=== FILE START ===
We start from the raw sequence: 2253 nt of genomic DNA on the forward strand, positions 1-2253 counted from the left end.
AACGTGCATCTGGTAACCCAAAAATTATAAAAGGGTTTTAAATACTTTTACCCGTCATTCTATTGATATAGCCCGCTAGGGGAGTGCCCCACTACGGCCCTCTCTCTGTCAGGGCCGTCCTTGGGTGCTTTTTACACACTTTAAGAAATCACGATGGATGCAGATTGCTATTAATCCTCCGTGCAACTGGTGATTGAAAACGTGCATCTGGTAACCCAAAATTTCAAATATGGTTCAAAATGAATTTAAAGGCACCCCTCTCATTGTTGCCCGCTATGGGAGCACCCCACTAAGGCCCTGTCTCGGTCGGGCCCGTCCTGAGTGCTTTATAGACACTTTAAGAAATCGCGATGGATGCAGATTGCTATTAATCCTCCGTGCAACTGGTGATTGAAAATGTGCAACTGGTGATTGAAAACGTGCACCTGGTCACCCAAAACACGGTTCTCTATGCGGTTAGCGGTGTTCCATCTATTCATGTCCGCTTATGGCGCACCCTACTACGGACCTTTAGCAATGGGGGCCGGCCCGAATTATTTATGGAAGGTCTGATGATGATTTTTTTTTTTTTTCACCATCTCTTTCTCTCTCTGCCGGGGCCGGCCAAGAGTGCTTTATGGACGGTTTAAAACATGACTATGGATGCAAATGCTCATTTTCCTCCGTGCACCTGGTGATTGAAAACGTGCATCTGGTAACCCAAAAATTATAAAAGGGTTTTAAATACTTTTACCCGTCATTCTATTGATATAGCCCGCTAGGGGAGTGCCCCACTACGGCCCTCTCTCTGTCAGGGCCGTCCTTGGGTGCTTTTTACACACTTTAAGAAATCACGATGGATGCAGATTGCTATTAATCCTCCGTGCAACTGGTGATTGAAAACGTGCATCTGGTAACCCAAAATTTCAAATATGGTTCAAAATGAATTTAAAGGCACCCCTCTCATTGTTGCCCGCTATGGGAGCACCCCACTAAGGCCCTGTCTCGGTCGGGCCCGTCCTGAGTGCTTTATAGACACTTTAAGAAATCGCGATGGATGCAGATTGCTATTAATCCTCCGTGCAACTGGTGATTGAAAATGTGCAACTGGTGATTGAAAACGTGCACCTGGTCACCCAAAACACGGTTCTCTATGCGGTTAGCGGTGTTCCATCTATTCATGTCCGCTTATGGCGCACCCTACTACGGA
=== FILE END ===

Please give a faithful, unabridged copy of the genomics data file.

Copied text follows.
We start from the raw sequence: 2253 nt of genomic DNA on the forward strand, positions 1-2253 counted from the left end.
AACGTGCATCTGGTAACCCAAAAATTATAAAAGGGTTTTAAATACTTTTACCCGTCATTCTATTGATATAGCCCGCTAGGGGAGTGCCCCACTACGGCCCTCTCTCTGTCAGGGCCGTCCTTGGGTGCTTTTTACACACTTTAAGAAATCACGATGGATGCAGATTGCTATTAATCCTCCGTGCAACTGGTGATTGAAAACGTGCATCTGGTAACCCAAAATTTCAAATATGGTTCAAAATGAATTTAAAGGCACCCCTCTCATTGTTGCCCGCTATGGGAGCACCCCACTAAGGCCCTGTCTCGGTCGGGCCCGTCCTGAGTGCTTTATAGACACTTTAAGAAATCGCGATGGATGCAGATTGCTATTAATCCTCCGTGCAACTGGTGATTGAAAATGTGCAACTGGTGATTGAAAACGTGCACCTGGTCACCCAAAACACGGTTCTCTATGCGGTTAGCGGTGTTCCATCTATTCATGTCCGCTTATGGCGCACCCTACTACGGACCTTTAGCAATGGGGGCCGGCCCGAATTATTTATGGAAGGTCTGATGATGATTTTTTTTTTTTTTCACCATCTCTTTCTCTCTCTGCCGGGGCCGGCCAAGAGTGCTTTATGGACGGTTTAAAACATGACTATGGATGCAAATGCTCATTTTCCTCCGTGCACCTGGTGATTGAAAACGTGCATCTGGTAACCCAAAAATTATAAAAGGGTTTTAAATACTTTTACCCGTCATTCTATTGATATAGCCCGCTAGGGGAGTGCCCCACTACGGCCCTCTCTCTGTCAGGGCCGTCCTTGGGTGCTTTTTACACACTTTAAGAAATCACGATGGATGCAGATTGCTATTAATCCTCCGTGCAACTGGTGATTGAAAACGTGCATCTGGTAACCCAAAATTTCAAATATGGTTCAAAATGAATTTAAAGGCACCCCTCTCATTGTTGCCCGCTATGGGAGCACCCCACTAAGGCCCTGTCTCGGTCGGGCCCGTCCTGAGTGCTTTATAGACACTTTAAGAAATCGCGATGGATGCAGATTGCTATTAATCCTCCGTGCAACTGGTGATTGAAAATGTGCAACTGGTGATTGAAAACGTGCACCTGGTCACCCAAAACACGGTTCTCTATGCGGTTAGCGGTGTTCCATCTATTCATGTCCGCTTATGGCGCACCCTACTACGGA